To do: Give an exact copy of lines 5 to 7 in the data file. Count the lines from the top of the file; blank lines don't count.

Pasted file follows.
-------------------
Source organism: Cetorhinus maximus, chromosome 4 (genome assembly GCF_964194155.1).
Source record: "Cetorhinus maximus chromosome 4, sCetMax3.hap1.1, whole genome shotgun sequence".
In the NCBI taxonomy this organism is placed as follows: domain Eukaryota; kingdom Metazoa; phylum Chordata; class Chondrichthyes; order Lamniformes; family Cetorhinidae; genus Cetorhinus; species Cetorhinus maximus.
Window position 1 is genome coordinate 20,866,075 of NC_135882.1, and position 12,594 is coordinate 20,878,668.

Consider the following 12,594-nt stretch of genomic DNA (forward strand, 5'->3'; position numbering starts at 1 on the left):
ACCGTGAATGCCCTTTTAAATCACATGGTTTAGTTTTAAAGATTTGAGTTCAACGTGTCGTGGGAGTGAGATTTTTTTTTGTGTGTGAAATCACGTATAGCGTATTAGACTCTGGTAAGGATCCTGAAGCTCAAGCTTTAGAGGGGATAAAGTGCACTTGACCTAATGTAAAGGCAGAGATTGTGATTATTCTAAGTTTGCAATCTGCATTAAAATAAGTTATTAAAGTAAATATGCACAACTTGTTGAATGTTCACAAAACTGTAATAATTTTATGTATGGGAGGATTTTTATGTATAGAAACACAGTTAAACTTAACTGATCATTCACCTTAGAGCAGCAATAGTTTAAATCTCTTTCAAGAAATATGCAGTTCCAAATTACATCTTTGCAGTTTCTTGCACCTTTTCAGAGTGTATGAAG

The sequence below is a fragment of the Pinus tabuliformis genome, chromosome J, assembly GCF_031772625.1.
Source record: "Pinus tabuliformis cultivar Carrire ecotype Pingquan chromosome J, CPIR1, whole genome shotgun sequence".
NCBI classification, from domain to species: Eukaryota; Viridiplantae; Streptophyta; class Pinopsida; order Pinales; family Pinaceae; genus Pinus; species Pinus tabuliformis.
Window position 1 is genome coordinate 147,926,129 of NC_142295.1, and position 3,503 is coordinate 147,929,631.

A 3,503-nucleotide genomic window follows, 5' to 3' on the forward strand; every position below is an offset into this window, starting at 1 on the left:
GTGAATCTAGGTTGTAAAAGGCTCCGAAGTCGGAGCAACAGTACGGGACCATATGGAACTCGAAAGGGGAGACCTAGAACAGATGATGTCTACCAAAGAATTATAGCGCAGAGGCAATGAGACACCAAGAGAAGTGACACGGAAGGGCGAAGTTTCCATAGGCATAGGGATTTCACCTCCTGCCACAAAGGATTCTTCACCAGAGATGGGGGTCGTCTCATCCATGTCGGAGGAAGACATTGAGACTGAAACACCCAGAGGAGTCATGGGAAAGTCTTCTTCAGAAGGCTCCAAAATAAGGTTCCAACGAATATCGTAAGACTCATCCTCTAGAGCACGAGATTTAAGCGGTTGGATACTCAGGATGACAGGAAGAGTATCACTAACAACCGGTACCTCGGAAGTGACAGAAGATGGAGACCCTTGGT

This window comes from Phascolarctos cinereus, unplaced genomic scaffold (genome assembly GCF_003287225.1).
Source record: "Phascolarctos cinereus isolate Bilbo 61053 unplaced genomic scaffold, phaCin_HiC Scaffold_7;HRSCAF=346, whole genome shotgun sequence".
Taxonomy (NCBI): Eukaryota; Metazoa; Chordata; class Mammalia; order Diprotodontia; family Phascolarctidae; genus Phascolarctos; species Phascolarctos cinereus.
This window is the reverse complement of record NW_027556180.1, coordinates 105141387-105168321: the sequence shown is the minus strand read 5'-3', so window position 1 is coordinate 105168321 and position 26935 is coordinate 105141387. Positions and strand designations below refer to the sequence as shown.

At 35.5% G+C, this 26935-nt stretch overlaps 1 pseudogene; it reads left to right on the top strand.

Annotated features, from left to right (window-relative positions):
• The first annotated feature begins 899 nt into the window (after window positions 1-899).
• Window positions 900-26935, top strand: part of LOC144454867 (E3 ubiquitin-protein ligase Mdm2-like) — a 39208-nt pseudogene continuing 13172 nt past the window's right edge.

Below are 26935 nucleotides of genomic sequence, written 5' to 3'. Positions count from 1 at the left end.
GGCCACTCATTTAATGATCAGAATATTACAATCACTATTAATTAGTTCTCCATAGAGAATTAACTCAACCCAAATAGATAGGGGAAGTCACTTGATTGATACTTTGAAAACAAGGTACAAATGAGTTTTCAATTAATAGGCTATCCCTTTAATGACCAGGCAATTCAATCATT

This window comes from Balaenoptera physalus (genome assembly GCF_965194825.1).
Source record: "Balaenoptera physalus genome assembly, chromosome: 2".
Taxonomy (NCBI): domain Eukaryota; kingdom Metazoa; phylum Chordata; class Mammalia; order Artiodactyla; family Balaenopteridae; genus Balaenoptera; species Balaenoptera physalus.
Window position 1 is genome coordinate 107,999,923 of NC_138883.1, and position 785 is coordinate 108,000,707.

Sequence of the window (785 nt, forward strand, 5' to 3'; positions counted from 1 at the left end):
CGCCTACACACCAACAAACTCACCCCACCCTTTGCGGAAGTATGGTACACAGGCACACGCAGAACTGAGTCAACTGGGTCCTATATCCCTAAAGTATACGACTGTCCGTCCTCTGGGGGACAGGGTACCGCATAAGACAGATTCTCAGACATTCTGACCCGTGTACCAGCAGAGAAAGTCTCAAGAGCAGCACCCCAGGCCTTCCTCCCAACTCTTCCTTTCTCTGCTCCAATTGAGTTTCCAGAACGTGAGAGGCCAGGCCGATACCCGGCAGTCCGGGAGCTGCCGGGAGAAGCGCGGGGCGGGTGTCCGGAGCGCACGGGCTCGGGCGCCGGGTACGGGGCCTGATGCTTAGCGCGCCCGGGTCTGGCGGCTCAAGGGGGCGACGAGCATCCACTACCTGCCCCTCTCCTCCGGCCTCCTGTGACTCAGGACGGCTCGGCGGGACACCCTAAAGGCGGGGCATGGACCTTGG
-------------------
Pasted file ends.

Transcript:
Consider the following 12,594-nt stretch of genomic DNA (forward strand, 5'->3'; position numbering starts at 1 on the left):
ACCGTGAATGCCCTTTTAAATCACATGGTTTAGTTTTAAAGATTTGAGTTCAACGTGTCGTGGGAGTGAGATTTTTTTTTGTGTGTGAAATCACGTATAGCGTATTAGACTCTGGTAAGGATCCTGAAGCTCAAGCTTTAGAGGGGATAAAGTGCACTTGACCTAATGTAAAGGCAGAGATTGTGATTATTCTAAGTTTGCAATCTGCATTAAAATAAGTTATTAAAGTAAATATGCACAACTTGTTGAATGTTCACAAAACTGTAATAATTTTATGTATGGGAGGATTTTTATGTATAGAAACACAGTTAAACTTAACTGATCATTCACCTTAGAGCAGCAATAGTTTAAATCTCTTTCAAGAAATATGCAGTTCCAAATTACATCTTTGCAGTTTCTTGCACCTTTTCAGAGTGTATGAAG

The sequence below is a fragment of the Pinus tabuliformis genome, chromosome J, assembly GCF_031772625.1.